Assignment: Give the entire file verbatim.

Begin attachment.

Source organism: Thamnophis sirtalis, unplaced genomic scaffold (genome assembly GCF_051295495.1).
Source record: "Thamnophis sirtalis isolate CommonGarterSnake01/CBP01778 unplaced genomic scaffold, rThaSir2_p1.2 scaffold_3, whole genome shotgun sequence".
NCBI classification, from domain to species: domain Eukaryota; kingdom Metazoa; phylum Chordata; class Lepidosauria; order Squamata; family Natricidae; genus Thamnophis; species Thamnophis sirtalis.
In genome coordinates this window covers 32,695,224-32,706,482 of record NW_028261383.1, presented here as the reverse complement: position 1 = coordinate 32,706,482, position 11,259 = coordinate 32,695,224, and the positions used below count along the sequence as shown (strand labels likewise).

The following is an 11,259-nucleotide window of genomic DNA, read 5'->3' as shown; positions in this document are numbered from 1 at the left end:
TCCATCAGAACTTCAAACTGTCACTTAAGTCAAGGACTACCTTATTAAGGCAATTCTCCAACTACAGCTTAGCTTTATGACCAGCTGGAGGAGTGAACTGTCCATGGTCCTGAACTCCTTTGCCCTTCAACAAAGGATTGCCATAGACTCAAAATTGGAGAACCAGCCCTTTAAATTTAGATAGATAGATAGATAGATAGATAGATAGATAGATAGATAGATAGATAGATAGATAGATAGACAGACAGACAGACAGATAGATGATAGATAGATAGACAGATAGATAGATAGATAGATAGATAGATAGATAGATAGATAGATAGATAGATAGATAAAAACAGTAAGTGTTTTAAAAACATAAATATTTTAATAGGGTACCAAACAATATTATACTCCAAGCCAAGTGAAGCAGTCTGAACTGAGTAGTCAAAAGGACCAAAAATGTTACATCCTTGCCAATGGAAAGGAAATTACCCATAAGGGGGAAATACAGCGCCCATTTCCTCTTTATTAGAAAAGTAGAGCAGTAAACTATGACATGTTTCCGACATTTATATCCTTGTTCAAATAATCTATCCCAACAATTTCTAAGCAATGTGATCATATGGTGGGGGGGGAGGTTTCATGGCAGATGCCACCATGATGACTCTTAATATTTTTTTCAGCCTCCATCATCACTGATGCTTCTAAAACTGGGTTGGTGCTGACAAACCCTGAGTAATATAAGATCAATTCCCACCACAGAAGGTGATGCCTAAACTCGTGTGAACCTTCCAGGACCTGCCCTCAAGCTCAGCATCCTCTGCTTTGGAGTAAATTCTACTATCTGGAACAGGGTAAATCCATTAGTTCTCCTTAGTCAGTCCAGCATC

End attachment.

Source organism: Thamnophis sirtalis, unplaced genomic scaffold (genome assembly GCF_051295495.1).
Source record: "Thamnophis sirtalis isolate CommonGarterSnake01/CBP01778 unplaced genomic scaffold, rThaSir2_p1.2 scaffold_3, whole genome shotgun sequence".
NCBI classification, from domain to species: domain Eukaryota; kingdom Metazoa; phylum Chordata; class Lepidosauria; order Squamata; family Natricidae; genus Thamnophis; species Thamnophis sirtalis.
In genome coordinates this window covers 32,695,224-32,706,482 of record NW_028261383.1, presented here as the reverse complement: position 1 = coordinate 32,706,482, position 11,259 = coordinate 32,695,224, and the positions used below count along the sequence as shown (strand labels likewise).

The following is an 11,259-nucleotide window of genomic DNA, read 5'->3' as shown; positions in this document are numbered from 1 at the left end:
TCCATCAGAACTTCAAACTGTCACTTAAGTCAAGGACTACCTTATTAAGGCAATTCTCCAACTACAGCTTAGCTTTATGACCAGCTGGAGGAGTGAACTGTCCATGGTCCTGAACTCCTTTGCCCTTCAACAAAGGATTGCCATAGACTCAAAATTGGAGAACCAGCCCTTTAAATTTAGATAGATAGATAGATAGATAGATAGATAGATAGATAGATAGATAGATAGATAGATAGATAGACAGACAGACAGACAGATAGATGATAGATAGATAGACAGATAGATAGATAGATAGATAGATAGATAGATAGATAGATAGATAGATAGATAGATAAAAACAGTAAGTGTTTTAAAAACATAAATATTTTAATAGGGTACCAAACAATATTATACTCCAAGCCAAGTGAAGCAGTCTGAACTGAGTAGTCAAAAGGACCAAAAATGTTACATCCTTGCCAATGGAAAGGAAATTACCCATAAGGGGGAAATACAGCGCCCATTTCCTCTTTATTAGAAAAGTAGAGCAGTAAACTATGACATGTTTCCGACATTTATATCCTTGTTCAAATAATCTATCCCAACAATTTCTAAGCAATGTGATCATATGGTGGGGGGGGAGGTTTCATGGCAGATGCCACCATGATGACTCTTAATATTTTTTTCAGCCTCCATCATCACTGATGCTTCTAAAACTGGGTTGGTGCTGACAAACCCTGAGTAATATAAGATCAATTCCCACCACAGAAGGTGATGCCTAAACTCGTGTGAACCTTCCAGGACCTGCCCTCAAGCTCAGCATCCTCTGCTTTGGAGTAAATTCTACTATCTGGAACAGGGTAAATCCATTAGTTCTCCTTAGTCAGTCCAGCATC